This is not the first time Tehran has turned its back on world opinion about its quest for nuclear weapons. It passed up an extraordinary opportunity last summer when the permanent members of the U.N. Security Council, along with Germany, offered a very generous package of incentives to suspend its military nuclear program, including unprecedented economic incentives and the opportunity for long-overdue, serious dialogue.
A world with a nuclear-armed Iran would be a very different world, indeed. It would be a world in which Iran, without firing a shot, would be able to intimidate and bully its neighbors, including many who are today allies of the United States. Iran’s acquisition of nuclear weapons would encourage and inspire religious violent Islamic fanatics around the globe, and it would touch off a new nuclear arms race throughout the Middle East. It would vastly increase U.S. obligations to Middle Eastern countries and it would seriously complicate our strategic posture in the region and, indeed, the entire world. Most importantly, it would put the ultimate weapon of terror into the hands of the world’s leading terrorist-supporting state. No one knows what the Iranians would do with their new nuclear weapon – and to whom they might sell it or give it. These are scenarios too serious to contemplate.
Given the nature of the problem, it is obvious that we must use every tool in our diplomatic arsenal to deal with it -- including the most basic, which is dialogue. I am frankly baffled by the debate over whether or not we should engage in dialogue with Iran. Dialogue does not mean defeat. I am passionately committed to dialogue with those with whom we disagree. It presents our best opportunity to persuade, and our best opportunity to determine definitively if we have failed to persuade.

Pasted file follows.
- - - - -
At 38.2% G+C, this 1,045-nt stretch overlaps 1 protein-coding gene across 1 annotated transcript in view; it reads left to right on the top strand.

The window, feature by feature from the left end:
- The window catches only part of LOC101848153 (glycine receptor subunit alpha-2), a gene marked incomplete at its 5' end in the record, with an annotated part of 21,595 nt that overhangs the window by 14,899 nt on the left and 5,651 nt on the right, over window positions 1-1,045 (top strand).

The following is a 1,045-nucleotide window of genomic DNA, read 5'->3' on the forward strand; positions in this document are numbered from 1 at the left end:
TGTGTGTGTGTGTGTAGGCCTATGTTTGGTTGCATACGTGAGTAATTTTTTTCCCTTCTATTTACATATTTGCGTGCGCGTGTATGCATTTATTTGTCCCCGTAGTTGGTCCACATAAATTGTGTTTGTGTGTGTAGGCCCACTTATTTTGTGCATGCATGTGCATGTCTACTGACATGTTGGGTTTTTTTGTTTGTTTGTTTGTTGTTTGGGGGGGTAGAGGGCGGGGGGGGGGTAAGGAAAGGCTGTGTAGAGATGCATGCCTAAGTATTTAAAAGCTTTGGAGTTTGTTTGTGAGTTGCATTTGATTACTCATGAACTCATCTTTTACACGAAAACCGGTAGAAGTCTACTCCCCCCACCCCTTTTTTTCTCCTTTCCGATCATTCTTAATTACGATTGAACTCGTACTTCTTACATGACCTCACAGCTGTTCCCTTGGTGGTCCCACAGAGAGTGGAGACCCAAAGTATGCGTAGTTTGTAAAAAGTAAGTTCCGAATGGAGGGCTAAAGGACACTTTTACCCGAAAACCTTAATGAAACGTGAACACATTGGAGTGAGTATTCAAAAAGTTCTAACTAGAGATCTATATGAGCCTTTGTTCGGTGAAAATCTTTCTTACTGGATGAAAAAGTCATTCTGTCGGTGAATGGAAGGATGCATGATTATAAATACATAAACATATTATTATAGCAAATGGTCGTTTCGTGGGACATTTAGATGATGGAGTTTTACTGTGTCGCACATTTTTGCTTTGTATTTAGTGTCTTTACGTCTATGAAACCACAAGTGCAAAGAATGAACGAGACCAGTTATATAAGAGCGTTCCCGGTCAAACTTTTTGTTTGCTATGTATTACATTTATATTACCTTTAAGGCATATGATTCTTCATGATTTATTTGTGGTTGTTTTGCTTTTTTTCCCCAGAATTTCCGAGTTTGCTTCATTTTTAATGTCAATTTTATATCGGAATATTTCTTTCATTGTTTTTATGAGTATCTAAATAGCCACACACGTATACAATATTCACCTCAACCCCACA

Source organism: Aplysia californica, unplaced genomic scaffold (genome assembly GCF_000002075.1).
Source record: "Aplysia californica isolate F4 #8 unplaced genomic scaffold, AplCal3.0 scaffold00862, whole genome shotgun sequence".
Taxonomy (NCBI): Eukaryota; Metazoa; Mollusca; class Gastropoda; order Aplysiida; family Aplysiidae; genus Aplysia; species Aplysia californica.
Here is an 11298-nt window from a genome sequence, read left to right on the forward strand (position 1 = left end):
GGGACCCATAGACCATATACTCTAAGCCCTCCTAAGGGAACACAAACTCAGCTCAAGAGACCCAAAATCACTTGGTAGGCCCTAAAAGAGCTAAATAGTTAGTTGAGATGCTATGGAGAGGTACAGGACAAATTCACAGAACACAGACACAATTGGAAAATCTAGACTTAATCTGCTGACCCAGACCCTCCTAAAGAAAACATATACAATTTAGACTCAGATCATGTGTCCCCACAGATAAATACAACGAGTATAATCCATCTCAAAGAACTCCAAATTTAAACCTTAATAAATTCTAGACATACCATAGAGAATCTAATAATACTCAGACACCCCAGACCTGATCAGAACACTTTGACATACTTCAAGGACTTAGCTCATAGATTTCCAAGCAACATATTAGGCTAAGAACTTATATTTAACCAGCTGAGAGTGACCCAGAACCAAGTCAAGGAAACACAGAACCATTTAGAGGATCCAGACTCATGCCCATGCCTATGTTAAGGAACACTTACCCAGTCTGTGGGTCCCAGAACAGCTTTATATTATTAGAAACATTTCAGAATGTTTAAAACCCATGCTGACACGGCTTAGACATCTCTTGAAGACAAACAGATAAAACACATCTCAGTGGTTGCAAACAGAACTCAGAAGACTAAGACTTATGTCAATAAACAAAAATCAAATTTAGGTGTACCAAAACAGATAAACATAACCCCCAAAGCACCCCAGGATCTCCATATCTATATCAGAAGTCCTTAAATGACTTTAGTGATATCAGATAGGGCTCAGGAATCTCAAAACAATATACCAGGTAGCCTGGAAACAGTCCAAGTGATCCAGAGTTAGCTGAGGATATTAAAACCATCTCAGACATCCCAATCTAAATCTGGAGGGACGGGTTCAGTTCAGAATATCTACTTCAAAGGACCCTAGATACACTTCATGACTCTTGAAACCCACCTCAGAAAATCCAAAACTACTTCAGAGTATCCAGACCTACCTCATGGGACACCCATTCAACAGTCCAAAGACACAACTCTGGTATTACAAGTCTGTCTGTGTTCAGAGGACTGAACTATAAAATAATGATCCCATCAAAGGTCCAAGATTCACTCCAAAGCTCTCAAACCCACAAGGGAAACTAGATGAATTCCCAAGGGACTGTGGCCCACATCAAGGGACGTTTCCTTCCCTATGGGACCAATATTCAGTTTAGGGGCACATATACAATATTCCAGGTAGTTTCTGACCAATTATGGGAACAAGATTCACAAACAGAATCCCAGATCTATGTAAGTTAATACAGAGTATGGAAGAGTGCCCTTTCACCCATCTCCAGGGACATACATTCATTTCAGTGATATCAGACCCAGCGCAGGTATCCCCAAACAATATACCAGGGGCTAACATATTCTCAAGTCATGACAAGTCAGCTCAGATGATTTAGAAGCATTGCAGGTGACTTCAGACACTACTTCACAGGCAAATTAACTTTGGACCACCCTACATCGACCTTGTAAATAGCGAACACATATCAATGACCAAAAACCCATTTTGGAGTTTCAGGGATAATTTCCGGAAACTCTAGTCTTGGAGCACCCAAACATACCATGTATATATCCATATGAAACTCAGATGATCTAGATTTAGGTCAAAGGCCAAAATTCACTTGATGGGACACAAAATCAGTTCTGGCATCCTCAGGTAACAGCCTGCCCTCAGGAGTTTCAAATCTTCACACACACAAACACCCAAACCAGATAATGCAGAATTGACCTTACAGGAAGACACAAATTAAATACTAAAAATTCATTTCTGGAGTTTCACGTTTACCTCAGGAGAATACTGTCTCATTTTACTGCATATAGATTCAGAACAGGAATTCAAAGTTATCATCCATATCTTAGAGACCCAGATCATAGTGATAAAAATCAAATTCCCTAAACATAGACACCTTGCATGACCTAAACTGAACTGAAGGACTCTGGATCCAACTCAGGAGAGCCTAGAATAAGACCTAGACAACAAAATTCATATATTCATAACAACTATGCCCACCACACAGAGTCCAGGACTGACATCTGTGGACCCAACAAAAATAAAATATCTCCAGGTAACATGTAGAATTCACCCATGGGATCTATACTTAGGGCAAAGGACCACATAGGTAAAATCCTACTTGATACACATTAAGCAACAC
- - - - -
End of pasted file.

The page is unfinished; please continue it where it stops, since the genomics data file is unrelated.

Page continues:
During the Cold War we spoke with the Soviet Union even though they had thousands of nuclear-tipped missiles pointed at our population centers. So it is at best inconsistent to oppose dialogue with Iran when hope remains alive that Tehran might be convinced not to develop nuclear weapons.
John F. Kennedy’s maxim that “We should never negotiate out of fear, but we should never fear to negotiate” is as true today regarding Iran as it was when he said it 46 years ago about the Soviet Union.
I see no reason to fear dialogue with Iran. In fact, I have sought my own opportunities for dialogue with the leaders in Teheran – to little avail. For the last decade I have been requesting, through a variety of channels, including the secretary-general of the United Nations, a visa to visit Iran to meet with them.
The truth is that Iran has never made an offer of true dialogue with the United States, and it is not at all clear that its radical clerical and political leaderships will ever allow real bilateral talks with what some in Iran have branded “the Great Satan.”